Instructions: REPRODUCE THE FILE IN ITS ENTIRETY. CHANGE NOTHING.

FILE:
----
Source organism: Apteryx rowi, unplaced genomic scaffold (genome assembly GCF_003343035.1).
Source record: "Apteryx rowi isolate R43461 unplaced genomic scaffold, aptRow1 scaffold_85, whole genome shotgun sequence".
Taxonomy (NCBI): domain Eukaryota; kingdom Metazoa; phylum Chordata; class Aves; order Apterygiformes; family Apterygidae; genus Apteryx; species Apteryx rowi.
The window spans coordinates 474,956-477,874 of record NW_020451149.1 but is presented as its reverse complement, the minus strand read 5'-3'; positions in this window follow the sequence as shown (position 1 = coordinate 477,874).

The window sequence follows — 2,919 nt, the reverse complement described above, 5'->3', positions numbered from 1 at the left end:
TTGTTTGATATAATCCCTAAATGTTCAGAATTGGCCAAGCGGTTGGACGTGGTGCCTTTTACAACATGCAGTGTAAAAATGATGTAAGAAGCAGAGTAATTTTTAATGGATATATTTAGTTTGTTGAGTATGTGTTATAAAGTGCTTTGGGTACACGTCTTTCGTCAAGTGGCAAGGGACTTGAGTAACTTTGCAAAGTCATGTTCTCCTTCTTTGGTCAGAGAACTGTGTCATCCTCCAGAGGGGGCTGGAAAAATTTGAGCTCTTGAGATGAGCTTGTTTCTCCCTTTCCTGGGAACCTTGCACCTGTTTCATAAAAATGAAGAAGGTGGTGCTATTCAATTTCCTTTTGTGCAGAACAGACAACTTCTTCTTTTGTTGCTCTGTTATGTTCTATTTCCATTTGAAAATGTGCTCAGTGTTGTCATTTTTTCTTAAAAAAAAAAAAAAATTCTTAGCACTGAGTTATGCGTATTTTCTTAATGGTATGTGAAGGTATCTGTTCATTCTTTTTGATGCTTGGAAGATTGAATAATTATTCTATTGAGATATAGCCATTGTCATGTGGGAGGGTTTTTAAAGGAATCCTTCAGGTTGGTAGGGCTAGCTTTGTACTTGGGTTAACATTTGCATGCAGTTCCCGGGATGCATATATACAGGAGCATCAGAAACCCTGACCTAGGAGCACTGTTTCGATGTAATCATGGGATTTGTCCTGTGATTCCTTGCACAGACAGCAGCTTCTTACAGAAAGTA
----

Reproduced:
Source organism: Apteryx rowi, unplaced genomic scaffold (genome assembly GCF_003343035.1).
Source record: "Apteryx rowi isolate R43461 unplaced genomic scaffold, aptRow1 scaffold_85, whole genome shotgun sequence".
Taxonomy (NCBI): domain Eukaryota; kingdom Metazoa; phylum Chordata; class Aves; order Apterygiformes; family Apterygidae; genus Apteryx; species Apteryx rowi.
The window spans coordinates 474,956-477,874 of record NW_020451149.1 but is presented as its reverse complement, the minus strand read 5'-3'; positions in this window follow the sequence as shown (position 1 = coordinate 477,874).

The window sequence follows — 2,919 nt, the reverse complement described above, 5'->3', positions numbered from 1 at the left end:
TTGTTTGATATAATCCCTAAATGTTCAGAATTGGCCAAGCGGTTGGACGTGGTGCCTTTTACAACATGCAGTGTAAAAATGATGTAAGAAGCAGAGTAATTTTTAATGGATATATTTAGTTTGTTGAGTATGTGTTATAAAGTGCTTTGGGTACACGTCTTTCGTCAAGTGGCAAGGGACTTGAGTAACTTTGCAAAGTCATGTTCTCCTTCTTTGGTCAGAGAACTGTGTCATCCTCCAGAGGGGGCTGGAAAAATTTGAGCTCTTGAGATGAGCTTGTTTCTCCCTTTCCTGGGAACCTTGCACCTGTTTCATAAAAATGAAGAAGGTGGTGCTATTCAATTTCCTTTTGTGCAGAACAGACAACTTCTTCTTTTGTTGCTCTGTTATGTTCTATTTCCATTTGAAAATGTGCTCAGTGTTGTCATTTTTTCTTAAAAAAAAAAAAAAATTCTTAGCACTGAGTTATGCGTATTTTCTTAATGGTATGTGAAGGTATCTGTTCATTCTTTTTGATGCTTGGAAGATTGAATAATTATTCTATTGAGATATAGCCATTGTCATGTGGGAGGGTTTTTAAAGGAATCCTTCAGGTTGGTAGGGCTAGCTTTGTACTTGGGTTAACATTTGCATGCAGTTCCCGGGATGCATATATACAGGAGCATCAGAAACCCTGACCTAGGAGCACTGTTTCGATGTAATCATGGGATTTGTCCTGTGATTCCTTGCACAGACAGCAGCTTCTTACAGAAAGTA